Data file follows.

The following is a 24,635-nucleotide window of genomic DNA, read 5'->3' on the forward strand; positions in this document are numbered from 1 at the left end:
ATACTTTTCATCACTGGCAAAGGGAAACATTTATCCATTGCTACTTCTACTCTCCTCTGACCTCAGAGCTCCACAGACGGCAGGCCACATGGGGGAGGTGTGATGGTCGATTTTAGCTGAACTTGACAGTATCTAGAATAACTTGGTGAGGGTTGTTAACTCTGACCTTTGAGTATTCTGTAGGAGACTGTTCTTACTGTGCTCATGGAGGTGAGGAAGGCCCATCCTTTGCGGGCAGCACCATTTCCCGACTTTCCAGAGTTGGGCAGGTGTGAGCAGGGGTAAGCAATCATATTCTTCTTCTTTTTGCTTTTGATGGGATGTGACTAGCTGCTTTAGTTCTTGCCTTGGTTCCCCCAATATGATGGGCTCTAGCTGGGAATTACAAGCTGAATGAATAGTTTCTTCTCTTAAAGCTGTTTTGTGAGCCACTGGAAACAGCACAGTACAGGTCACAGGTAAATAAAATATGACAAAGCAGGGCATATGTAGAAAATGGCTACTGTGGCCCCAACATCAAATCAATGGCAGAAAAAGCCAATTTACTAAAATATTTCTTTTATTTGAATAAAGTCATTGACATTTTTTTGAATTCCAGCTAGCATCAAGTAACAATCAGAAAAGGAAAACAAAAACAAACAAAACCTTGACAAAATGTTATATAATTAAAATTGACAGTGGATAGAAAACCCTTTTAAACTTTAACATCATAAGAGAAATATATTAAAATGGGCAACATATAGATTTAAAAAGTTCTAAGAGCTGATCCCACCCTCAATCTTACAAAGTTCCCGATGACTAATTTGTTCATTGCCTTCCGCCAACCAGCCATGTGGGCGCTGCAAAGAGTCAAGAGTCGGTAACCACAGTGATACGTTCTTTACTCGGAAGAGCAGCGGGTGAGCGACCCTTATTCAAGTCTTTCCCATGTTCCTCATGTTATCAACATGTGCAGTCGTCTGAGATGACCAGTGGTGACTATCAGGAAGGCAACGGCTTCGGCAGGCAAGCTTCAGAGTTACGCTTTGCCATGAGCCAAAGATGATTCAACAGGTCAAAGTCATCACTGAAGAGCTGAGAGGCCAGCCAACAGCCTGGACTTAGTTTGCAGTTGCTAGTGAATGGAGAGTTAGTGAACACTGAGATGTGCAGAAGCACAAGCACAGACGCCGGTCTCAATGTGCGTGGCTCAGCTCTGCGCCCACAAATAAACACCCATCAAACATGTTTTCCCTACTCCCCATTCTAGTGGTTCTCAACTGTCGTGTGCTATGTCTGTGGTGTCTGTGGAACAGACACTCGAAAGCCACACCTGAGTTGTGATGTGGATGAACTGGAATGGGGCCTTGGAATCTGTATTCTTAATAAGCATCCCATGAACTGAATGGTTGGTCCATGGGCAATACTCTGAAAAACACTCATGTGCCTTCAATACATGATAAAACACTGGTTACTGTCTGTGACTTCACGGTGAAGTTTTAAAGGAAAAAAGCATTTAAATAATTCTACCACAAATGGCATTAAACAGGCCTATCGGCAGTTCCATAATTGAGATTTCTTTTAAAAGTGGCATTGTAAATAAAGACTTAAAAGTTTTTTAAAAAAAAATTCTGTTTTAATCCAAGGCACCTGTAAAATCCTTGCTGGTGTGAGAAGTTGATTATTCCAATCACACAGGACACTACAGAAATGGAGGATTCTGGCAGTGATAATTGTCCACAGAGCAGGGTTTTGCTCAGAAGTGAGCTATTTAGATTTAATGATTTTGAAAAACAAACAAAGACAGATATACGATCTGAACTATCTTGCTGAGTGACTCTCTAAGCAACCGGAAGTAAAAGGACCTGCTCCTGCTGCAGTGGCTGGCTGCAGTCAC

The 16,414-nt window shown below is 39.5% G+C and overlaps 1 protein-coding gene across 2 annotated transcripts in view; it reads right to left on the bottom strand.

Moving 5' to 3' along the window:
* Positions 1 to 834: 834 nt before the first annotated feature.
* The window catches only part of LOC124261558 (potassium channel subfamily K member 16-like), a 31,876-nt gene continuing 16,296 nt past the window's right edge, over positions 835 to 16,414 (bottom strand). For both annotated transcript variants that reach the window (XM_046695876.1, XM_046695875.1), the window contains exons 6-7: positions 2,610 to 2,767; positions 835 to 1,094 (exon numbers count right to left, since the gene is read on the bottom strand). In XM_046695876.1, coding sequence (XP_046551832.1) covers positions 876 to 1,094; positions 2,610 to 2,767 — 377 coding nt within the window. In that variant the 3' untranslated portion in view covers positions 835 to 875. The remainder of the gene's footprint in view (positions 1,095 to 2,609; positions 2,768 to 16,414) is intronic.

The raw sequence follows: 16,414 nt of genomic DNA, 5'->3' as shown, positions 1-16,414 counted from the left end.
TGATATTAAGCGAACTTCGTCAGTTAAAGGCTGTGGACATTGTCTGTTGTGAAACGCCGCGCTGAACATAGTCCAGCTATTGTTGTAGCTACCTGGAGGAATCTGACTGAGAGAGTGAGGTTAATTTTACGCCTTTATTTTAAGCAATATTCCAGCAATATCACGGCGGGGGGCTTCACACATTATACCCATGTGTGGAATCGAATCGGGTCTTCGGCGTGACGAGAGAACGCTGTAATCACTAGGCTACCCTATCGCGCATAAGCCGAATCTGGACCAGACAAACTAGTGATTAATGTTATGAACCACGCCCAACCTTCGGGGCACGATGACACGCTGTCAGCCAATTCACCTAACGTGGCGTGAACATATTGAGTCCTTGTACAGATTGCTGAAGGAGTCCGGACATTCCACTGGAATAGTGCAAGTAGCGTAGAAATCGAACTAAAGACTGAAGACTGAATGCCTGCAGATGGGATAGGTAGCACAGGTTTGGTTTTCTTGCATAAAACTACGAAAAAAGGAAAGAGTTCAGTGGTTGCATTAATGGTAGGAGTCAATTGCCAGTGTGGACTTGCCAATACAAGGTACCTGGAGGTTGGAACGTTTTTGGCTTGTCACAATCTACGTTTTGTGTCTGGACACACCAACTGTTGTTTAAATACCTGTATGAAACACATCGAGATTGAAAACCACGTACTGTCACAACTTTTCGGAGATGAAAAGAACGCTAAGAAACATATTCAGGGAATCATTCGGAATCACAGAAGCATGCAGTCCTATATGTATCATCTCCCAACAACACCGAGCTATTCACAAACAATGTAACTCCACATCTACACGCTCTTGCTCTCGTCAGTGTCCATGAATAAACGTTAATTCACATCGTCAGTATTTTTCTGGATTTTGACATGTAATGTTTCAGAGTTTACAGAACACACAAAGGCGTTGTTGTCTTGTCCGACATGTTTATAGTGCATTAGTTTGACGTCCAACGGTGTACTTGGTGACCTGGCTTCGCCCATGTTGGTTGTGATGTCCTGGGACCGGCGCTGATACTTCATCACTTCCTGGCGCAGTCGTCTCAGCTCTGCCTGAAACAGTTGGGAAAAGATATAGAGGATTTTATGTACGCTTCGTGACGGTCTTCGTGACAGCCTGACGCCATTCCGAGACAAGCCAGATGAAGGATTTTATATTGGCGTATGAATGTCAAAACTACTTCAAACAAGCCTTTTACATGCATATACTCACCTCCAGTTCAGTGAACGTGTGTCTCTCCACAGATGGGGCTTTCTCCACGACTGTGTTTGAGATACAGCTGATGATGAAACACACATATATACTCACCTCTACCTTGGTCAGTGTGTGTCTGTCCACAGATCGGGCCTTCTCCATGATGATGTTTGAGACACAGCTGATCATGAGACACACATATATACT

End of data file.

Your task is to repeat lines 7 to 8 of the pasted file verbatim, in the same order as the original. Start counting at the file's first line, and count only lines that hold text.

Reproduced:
The raw sequence follows: 16,414 nt of genomic DNA, 5'->3' as shown, positions 1-16,414 counted from the left end.
TGATATTAAGCGAACTTCGTCAGTTAAAGGCTGTGGACATTGTCTGTTGTGAAACGCCGCGCTGAACATAGTCCAGCTATTGTTGTAGCTACCTGGAGGAATCTGACTGAGAGAGTGAGGTTAATTTTACGCCTTTATTTTAAGCAATATTCCAGCAATATCACGGCGGGGGGCTTCACACATTATACCCATGTGTGGAATCGAATCGGGTCTTCGGCGTGACGAGAGAACGCTGTAATCACTAGGCTACCCTATCGCGCATAAGCCGAATCTGGACCAGACAAACTAGTGATTAATGTTATGAACCACGCCCAACCTTCGGGGCACGATGACACGCTGTCAGCCAATTCACCTAACGTGGCGTGAACATATTGAGTCCTTGTACAGATTGCTGAAGGAGTCCGGACATTCCACTGGAATAGTGCAAGTAGCGTAGAAATCGAACTAAAGACTGAAGACTGAATGCCTGCAGATGGGATAGGTAGCACAGGTTTGGTTTTCTTGCATAAAACTACGAAAAAAGGAAAGAGTTCAGTGGTTGCATTAATGGTAGGAGTCAATTGCCAGTGTGGACTTGCCAATACAAGGTACCTGGAGGTTGGAACGTTTTTGGCTTGTCACAATCTACGTTTTGTGTCTGGACACACCAACTGTTGTTTAAATACCTGTATGAAACACATCGAGATTGAAAACCACGTACTGTCACAACTTTTCGGAGATGAAAAGAACGCTAAGAAACATATTCAGGGAATCATTCGGAATCACAGAAGCATGCAGTCCTATATGTATCATCTCCCAACAACACCGAGCTATTCACAAACAATGTAACTCCACATCTACACGCTCTTGCTCTCGTCAGTGTCCATGAATAAACGTTAATTCACATCGTCAGTATTTTTCTGGATTTTGACATGTAATGTTTCAGAGTTTACAGAACACACAAAGGCGTTGTTGTCTTGTCCGACATGTTTATAGTGCATTAGTTTGACGTCCAACGGTGTACTTGGTGACCTGGCTTCGCCCATGTTGGTTGTGATGTCCTGGGACCGGCGCTGATACTTCATCACTTCCTGGCGCAGTCGTCTCAGCTCTGCCTGAAACAGTTGGGAAAAGATATAGAGGATTTTATGTACGCTTCGTGACGGTCTTCGTGACAGCCTGACGCCATTCCGAGACAAGCCAGATGAAGGATTTTATATTGGCGTATGAATGTCAAAACTACTTCAAACAAGCCTTTTACATGCATATACTCACCTCCAGTTCAGTGAACGTGTGTCTCTCCACAGATGGGGCTTTCTCCACGACTGTGTTTGAGATACAGCTGATGATGAAACACACATATATACTCACCTCTACCTTGGTCAGTGTGTGTCTGTCCACAGATCGGGCCTTCTCCATGATGATGTTTGAGACACAGCTGATCATGAGACACACATATATACT